To practice respect now:
Remember that you are a child of God, and so is everyone else.
Practice effective communication by sincerely listening to others and responding with courtesy.
Love. Jesus Christ taught that the two greatest commandments are to “love the Lord thy God with all thy heart” and “love thy neighbour as thyself” (Matthew 22:37, 39). When we love the Lord, we strive to keep all His commandments, which also makes it easier to love others. Elder Richard G. Scott of the Quorum of the Twelve Apostles said, “Pure love is an incomparable, potent power for good. Righteous love is the foundation of a successful marriage” (“The Eternal Blessings of Marriage,” Ensign, May 2011, 96).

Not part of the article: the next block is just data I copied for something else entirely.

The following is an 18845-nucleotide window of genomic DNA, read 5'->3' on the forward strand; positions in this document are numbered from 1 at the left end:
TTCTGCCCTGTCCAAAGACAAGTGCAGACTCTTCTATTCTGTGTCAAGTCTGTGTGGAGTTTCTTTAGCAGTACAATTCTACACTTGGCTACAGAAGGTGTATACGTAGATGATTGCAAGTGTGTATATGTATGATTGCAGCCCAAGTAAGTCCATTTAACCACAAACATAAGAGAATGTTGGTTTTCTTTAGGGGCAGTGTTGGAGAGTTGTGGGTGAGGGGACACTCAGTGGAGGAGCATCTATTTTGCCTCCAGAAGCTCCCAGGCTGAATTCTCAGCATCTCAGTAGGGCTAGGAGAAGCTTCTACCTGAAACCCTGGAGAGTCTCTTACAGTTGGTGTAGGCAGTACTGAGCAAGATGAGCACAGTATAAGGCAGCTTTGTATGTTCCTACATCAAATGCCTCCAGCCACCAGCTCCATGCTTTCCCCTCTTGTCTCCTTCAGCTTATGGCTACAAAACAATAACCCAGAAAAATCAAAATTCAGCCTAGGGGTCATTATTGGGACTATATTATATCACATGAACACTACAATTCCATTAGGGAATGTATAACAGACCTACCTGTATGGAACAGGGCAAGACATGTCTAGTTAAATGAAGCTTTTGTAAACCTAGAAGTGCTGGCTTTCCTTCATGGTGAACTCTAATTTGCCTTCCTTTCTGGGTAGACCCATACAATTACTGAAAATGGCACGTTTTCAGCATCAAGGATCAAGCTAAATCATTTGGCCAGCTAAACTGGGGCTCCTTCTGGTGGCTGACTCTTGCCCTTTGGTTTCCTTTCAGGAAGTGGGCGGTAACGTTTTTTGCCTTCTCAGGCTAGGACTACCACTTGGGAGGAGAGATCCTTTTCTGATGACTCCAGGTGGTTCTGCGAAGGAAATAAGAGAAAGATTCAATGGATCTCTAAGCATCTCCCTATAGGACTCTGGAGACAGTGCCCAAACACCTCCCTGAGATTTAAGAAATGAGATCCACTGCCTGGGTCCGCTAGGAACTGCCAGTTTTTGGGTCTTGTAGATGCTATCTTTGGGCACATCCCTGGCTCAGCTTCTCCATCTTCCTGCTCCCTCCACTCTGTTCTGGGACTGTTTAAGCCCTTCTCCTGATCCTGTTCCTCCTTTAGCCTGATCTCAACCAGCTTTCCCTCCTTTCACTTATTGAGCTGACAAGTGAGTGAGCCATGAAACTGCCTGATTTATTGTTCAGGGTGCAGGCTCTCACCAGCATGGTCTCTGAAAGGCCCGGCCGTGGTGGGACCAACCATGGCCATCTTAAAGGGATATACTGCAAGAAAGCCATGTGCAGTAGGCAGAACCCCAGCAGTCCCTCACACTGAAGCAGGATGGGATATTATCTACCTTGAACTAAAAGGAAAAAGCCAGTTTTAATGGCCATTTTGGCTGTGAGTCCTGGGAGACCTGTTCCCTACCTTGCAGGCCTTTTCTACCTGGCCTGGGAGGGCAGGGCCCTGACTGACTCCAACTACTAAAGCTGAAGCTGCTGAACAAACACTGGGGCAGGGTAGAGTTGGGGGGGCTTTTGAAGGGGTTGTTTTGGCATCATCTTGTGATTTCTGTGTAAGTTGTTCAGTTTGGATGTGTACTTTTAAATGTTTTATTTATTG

Right now you can:
Show the Lord you love Him by following His commandments (see John 14:15).
Tell your family members that you love them.
Compassion. Loving others leads you to see them for who they truly are: children of God. When you have compassion, you forget yourself and serve. There is no room for selfishness in a happy marriage and family. President Gordon B. Hinckley (1910–2008) said, “A happy marriage is not so much a matter of romance as it is an anxious concern for the comfort and well-being of one’s companion” (“What God Hath Joined Together,” Ensign, May 1991, 73).
You can learn to have compassion now if you:
Serve those around you, including your family members.
Put others’ needs before your own.
Tune out the world so you can pay attention to the Spirit when He prompts you to help someone.